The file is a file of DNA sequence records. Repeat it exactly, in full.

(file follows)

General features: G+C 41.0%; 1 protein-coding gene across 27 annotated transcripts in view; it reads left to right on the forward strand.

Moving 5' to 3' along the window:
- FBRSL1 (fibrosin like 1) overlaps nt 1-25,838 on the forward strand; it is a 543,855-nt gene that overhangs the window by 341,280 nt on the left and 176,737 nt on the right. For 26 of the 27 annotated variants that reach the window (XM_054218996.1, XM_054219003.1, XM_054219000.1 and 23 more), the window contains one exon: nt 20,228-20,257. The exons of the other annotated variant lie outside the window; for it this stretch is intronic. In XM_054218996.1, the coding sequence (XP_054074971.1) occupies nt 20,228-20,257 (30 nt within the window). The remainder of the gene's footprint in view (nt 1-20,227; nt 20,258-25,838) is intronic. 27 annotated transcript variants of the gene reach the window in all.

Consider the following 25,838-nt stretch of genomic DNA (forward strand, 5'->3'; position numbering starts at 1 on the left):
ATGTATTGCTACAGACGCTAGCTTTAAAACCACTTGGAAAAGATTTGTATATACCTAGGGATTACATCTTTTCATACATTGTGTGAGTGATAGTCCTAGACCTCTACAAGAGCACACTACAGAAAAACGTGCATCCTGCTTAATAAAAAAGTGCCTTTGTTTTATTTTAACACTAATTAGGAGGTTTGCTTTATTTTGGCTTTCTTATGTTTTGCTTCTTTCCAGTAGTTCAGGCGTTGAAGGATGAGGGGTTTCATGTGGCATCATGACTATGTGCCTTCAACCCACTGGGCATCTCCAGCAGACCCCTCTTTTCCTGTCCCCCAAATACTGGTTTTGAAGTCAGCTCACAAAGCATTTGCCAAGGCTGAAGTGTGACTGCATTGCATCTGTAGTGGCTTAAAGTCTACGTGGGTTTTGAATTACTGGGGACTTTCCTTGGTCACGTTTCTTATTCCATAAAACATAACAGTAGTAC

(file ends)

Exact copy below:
General features: G+C 41.0%; 1 protein-coding gene across 27 annotated transcripts in view; it reads left to right on the forward strand.

Moving 5' to 3' along the window:
- FBRSL1 (fibrosin like 1) overlaps nt 1-25,838 on the forward strand; it is a 543,855-nt gene that overhangs the window by 341,280 nt on the left and 176,737 nt on the right. For 26 of the 27 annotated variants that reach the window (XM_054218996.1, XM_054219003.1, XM_054219000.1 and 23 more), the window contains one exon: nt 20,228-20,257. The exons of the other annotated variant lie outside the window; for it this stretch is intronic. In XM_054218996.1, the coding sequence (XP_054074971.1) occupies nt 20,228-20,257 (30 nt within the window). The remainder of the gene's footprint in view (nt 1-20,227; nt 20,258-25,838) is intronic. 27 annotated transcript variants of the gene reach the window in all.

Consider the following 25,838-nt stretch of genomic DNA (forward strand, 5'->3'; position numbering starts at 1 on the left):
ATGTATTGCTACAGACGCTAGCTTTAAAACCACTTGGAAAAGATTTGTATATACCTAGGGATTACATCTTTTCATACATTGTGTGAGTGATAGTCCTAGACCTCTACAAGAGCACACTACAGAAAAACGTGCATCCTGCTTAATAAAAAAGTGCCTTTGTTTTATTTTAACACTAATTAGGAGGTTTGCTTTATTTTGGCTTTCTTATGTTTTGCTTCTTTCCAGTAGTTCAGGCGTTGAAGGATGAGGGGTTTCATGTGGCATCATGACTATGTGCCTTCAACCCACTGGGCATCTCCAGCAGACCCCTCTTTTCCTGTCCCCCAAATACTGGTTTTGAAGTCAGCTCACAAAGCATTTGCCAAGGCTGAAGTGTGACTGCATTGCATCTGTAGTGGCTTAAAGTCTACGTGGGTTTTGAATTACTGGGGACTTTCCTTGGTCACGTTTCTTATTCCATAAAACATAACAGTAGTAC